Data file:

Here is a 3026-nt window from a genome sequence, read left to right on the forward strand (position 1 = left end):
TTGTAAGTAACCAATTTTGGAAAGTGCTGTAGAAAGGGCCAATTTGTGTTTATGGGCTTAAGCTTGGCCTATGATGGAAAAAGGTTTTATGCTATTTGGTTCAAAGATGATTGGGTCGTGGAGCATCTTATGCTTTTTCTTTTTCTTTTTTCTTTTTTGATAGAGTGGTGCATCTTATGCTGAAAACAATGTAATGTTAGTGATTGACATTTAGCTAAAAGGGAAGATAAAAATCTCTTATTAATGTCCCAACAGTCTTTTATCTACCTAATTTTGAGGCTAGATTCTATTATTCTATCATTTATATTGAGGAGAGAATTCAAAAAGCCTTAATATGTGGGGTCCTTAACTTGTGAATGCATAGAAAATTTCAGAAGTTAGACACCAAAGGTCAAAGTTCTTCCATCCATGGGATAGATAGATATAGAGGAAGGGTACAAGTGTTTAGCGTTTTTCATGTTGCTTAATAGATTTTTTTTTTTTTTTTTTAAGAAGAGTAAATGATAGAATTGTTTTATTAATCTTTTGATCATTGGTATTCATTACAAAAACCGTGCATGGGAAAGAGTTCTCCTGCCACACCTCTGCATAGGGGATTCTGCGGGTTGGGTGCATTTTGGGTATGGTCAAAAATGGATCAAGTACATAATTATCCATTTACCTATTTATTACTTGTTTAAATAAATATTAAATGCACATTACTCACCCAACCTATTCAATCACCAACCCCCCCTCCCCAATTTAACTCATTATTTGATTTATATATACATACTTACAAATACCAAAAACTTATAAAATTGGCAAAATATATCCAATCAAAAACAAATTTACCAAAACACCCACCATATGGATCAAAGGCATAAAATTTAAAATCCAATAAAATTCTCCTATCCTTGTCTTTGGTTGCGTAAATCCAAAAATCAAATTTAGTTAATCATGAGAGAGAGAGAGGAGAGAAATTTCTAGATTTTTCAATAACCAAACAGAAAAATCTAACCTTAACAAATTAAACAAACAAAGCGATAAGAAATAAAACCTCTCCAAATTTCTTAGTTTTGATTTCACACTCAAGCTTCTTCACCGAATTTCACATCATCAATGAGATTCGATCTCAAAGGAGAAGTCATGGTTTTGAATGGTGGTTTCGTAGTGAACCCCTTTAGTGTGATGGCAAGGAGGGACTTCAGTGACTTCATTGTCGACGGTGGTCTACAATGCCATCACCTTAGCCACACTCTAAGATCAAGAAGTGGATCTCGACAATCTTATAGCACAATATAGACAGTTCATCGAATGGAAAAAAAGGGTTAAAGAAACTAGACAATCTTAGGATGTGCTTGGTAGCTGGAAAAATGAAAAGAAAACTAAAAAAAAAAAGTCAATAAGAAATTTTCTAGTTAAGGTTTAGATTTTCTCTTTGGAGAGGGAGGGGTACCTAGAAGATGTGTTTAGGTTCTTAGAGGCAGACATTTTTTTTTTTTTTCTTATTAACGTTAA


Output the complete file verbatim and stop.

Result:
Here is a 3026-nt window from a genome sequence, read left to right on the forward strand (position 1 = left end):
TTGTAAGTAACCAATTTTGGAAAGTGCTGTAGAAAGGGCCAATTTGTGTTTATGGGCTTAAGCTTGGCCTATGATGGAAAAAGGTTTTATGCTATTTGGTTCAAAGATGATTGGGTCGTGGAGCATCTTATGCTTTTTCTTTTTCTTTTTTCTTTTTTGATAGAGTGGTGCATCTTATGCTGAAAACAATGTAATGTTAGTGATTGACATTTAGCTAAAAGGGAAGATAAAAATCTCTTATTAATGTCCCAACAGTCTTTTATCTACCTAATTTTGAGGCTAGATTCTATTATTCTATCATTTATATTGAGGAGAGAATTCAAAAAGCCTTAATATGTGGGGTCCTTAACTTGTGAATGCATAGAAAATTTCAGAAGTTAGACACCAAAGGTCAAAGTTCTTCCATCCATGGGATAGATAGATATAGAGGAAGGGTACAAGTGTTTAGCGTTTTTCATGTTGCTTAATAGATTTTTTTTTTTTTTTTTTAAGAAGAGTAAATGATAGAATTGTTTTATTAATCTTTTGATCATTGGTATTCATTACAAAAACCGTGCATGGGAAAGAGTTCTCCTGCCACACCTCTGCATAGGGGATTCTGCGGGTTGGGTGCATTTTGGGTATGGTCAAAAATGGATCAAGTACATAATTATCCATTTACCTATTTATTACTTGTTTAAATAAATATTAAATGCACATTACTCACCCAACCTATTCAATCACCAACCCCCCCTCCCCAATTTAACTCATTATTTGATTTATATATACATACTTACAAATACCAAAAACTTATAAAATTGGCAAAATATATCCAATCAAAAACAAATTTACCAAAACACCCACCATATGGATCAAAGGCATAAAATTTAAAATCCAATAAAATTCTCCTATCCTTGTCTTTGGTTGCGTAAATCCAAAAATCAAATTTAGTTAATCATGAGAGAGAGAGAGGAGAGAAATTTCTAGATTTTTCAATAACCAAACAGAAAAATCTAACCTTAACAAATTAAACAAACAAAGCGATAAGAAATAAAACCTCTCCAAATTTCTTAGTTTTGATTTCACACTCAAGCTTCTTCACCGAATTTCACATCATCAATGAGATTCGATCTCAAAGGAGAAGTCATGGTTTTGAATGGTGGTTTCGTAGTGAACCCCTTTAGTGTGATGGCAAGGAGGGACTTCAGTGACTTCATTGTCGACGGTGGTCTACAATGCCATCACCTTAGCCACACTCTAAGATCAAGAAGTGGATCTCGACAATCTTATAGCACAATATAGACAGTTCATCGAATGGAAAAAAAGGGTTAAAGAAACTAGACAATCTTAGGATGTGCTTGGTAGCTGGAAAAATGAAAAGAAAACTAAAAAAAAAAAGTCAATAAGAAATTTTCTAGTTAAGGTTTAGATTTTCTCTTTGGAGAGGGAGGGGTACCTAGAAGATGTGTTTAGGTTCTTAGAGGCAGACATTTTTTTTTTTTTTCTTATTAACGTTAA